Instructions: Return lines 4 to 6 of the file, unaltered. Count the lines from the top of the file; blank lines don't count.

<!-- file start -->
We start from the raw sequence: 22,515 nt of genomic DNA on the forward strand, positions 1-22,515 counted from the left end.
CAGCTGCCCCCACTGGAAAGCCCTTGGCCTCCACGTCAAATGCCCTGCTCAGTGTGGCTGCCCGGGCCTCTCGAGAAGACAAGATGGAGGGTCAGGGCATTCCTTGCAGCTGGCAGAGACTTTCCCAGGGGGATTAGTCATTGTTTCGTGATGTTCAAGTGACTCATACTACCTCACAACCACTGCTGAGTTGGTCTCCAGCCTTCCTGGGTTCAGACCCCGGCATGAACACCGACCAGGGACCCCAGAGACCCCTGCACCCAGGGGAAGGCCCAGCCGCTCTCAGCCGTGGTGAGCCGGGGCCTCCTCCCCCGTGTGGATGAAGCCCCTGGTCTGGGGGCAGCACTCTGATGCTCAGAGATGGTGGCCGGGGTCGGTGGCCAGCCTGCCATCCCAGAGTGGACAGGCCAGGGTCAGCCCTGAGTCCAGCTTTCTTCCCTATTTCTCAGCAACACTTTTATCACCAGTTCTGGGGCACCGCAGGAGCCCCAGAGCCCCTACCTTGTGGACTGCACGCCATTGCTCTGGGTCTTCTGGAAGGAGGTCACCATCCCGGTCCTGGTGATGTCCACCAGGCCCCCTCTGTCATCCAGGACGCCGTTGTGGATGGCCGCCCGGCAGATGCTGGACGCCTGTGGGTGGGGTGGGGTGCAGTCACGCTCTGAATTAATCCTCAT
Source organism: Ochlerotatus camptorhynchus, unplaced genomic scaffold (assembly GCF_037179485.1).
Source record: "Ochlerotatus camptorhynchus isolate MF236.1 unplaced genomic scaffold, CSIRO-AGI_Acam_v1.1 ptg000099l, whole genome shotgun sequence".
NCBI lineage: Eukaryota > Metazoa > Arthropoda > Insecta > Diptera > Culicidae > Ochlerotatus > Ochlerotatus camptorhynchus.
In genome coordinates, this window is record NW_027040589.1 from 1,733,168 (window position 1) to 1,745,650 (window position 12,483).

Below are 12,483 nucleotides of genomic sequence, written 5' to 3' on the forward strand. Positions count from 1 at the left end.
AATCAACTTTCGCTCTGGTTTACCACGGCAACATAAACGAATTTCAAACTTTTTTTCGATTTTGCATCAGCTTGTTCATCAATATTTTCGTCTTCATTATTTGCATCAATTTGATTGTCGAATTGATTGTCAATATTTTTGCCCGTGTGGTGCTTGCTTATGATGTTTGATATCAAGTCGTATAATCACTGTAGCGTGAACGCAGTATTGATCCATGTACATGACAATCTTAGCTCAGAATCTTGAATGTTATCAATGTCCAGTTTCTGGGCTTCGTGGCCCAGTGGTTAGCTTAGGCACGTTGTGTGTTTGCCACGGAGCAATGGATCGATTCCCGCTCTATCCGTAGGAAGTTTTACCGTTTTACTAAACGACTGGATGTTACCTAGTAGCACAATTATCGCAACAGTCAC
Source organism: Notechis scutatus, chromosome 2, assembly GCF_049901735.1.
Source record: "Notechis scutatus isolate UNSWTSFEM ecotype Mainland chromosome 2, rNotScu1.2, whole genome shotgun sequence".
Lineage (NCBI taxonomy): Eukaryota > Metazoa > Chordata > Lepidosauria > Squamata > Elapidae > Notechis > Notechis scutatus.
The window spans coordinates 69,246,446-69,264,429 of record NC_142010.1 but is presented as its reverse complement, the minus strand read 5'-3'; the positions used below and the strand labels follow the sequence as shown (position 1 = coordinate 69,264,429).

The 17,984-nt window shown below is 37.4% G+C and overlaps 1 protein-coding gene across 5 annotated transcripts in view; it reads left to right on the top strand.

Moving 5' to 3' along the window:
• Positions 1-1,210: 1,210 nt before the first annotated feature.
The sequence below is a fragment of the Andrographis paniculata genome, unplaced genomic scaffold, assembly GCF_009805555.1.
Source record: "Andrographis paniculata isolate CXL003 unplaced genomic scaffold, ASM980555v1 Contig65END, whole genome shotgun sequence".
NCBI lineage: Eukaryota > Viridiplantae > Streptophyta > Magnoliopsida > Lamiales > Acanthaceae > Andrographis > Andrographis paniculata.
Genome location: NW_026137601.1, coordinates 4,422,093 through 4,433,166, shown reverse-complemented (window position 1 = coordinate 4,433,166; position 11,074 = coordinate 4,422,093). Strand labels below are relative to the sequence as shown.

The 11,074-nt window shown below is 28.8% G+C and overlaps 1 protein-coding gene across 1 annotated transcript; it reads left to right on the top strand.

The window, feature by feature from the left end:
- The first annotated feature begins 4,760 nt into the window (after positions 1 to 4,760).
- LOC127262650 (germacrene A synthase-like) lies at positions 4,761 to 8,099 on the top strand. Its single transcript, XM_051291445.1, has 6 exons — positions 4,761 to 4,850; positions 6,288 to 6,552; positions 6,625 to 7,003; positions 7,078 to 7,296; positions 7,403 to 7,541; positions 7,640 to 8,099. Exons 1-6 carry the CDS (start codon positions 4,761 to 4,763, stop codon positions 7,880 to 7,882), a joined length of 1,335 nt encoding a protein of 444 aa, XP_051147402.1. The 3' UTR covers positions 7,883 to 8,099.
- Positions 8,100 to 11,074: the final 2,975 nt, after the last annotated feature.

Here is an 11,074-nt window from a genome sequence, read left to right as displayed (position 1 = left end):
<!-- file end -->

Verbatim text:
Source record: "Ochlerotatus camptorhynchus isolate MF236.1 unplaced genomic scaffold, CSIRO-AGI_Acam_v1.1 ptg000099l, whole genome shotgun sequence".
NCBI lineage: Eukaryota > Metazoa > Arthropoda > Insecta > Diptera > Culicidae > Ochlerotatus > Ochlerotatus camptorhynchus.
In genome coordinates, this window is record NW_027040589.1 from 1,733,168 (window position 1) to 1,745,650 (window position 12,483).